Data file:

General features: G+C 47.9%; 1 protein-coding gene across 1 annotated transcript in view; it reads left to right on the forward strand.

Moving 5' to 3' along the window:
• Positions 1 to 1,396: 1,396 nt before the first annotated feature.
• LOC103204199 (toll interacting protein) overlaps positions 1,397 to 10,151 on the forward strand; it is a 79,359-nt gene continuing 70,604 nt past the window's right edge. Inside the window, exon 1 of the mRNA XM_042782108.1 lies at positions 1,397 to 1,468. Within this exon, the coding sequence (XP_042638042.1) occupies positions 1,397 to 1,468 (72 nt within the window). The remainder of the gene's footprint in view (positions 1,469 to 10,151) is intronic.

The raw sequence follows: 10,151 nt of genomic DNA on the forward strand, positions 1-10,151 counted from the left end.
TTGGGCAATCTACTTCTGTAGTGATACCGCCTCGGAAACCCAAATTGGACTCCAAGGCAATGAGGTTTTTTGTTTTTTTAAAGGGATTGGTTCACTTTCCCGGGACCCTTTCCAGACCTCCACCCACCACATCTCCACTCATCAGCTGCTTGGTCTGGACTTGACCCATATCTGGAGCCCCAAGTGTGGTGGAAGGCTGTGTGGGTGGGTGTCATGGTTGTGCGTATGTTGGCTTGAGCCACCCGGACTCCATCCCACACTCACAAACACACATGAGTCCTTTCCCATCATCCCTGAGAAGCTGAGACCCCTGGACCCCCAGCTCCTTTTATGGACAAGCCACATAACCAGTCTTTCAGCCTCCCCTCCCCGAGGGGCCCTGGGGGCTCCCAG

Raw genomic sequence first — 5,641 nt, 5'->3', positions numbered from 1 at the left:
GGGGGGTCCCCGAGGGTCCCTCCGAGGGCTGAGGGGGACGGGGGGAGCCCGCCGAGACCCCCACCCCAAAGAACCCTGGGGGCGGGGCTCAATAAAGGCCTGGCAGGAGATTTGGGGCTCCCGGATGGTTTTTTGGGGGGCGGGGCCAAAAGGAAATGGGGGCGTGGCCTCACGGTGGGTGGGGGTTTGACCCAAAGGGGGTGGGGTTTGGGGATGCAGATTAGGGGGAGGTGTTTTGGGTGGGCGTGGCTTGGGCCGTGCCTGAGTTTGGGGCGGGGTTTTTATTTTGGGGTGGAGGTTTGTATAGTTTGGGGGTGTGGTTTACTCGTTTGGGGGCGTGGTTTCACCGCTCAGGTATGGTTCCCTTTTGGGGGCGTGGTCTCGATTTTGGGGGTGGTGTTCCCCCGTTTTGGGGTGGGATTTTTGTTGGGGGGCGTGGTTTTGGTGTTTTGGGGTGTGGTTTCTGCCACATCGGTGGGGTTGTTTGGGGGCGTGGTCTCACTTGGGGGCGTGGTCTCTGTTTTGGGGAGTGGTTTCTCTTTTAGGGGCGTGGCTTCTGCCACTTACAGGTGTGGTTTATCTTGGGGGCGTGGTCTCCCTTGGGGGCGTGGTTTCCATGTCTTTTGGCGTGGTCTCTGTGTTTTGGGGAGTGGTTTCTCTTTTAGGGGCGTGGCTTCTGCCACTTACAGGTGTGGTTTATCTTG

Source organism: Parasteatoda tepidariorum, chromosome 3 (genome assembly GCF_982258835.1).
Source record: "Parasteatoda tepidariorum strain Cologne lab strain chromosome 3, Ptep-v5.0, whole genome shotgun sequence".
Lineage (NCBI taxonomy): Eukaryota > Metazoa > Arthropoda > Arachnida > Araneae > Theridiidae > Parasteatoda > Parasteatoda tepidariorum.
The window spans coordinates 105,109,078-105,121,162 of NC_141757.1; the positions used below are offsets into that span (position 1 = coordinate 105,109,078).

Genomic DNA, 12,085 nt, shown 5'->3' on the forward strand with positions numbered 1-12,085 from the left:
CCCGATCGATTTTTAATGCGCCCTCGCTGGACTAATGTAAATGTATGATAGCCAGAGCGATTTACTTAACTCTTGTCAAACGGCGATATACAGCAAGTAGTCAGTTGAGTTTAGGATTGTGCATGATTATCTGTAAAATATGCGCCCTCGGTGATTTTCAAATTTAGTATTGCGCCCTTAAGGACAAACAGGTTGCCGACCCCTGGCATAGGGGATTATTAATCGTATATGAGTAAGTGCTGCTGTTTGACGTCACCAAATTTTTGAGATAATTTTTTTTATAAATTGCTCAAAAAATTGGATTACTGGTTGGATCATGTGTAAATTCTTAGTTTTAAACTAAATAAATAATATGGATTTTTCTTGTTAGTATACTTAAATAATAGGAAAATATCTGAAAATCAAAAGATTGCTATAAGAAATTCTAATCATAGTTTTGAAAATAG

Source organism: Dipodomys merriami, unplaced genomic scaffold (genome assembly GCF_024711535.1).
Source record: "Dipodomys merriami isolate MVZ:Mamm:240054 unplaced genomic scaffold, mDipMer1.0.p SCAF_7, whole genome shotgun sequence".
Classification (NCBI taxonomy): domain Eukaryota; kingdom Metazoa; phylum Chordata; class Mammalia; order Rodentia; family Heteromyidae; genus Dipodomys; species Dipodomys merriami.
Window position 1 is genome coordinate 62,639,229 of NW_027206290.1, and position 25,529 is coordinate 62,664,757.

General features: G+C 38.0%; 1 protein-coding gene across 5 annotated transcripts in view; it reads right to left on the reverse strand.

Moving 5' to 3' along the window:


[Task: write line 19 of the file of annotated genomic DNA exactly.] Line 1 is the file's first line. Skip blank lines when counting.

General features: G+C 38.0%; 1 protein-coding gene across 5 annotated transcripts in view; it reads right to left on the reverse strand.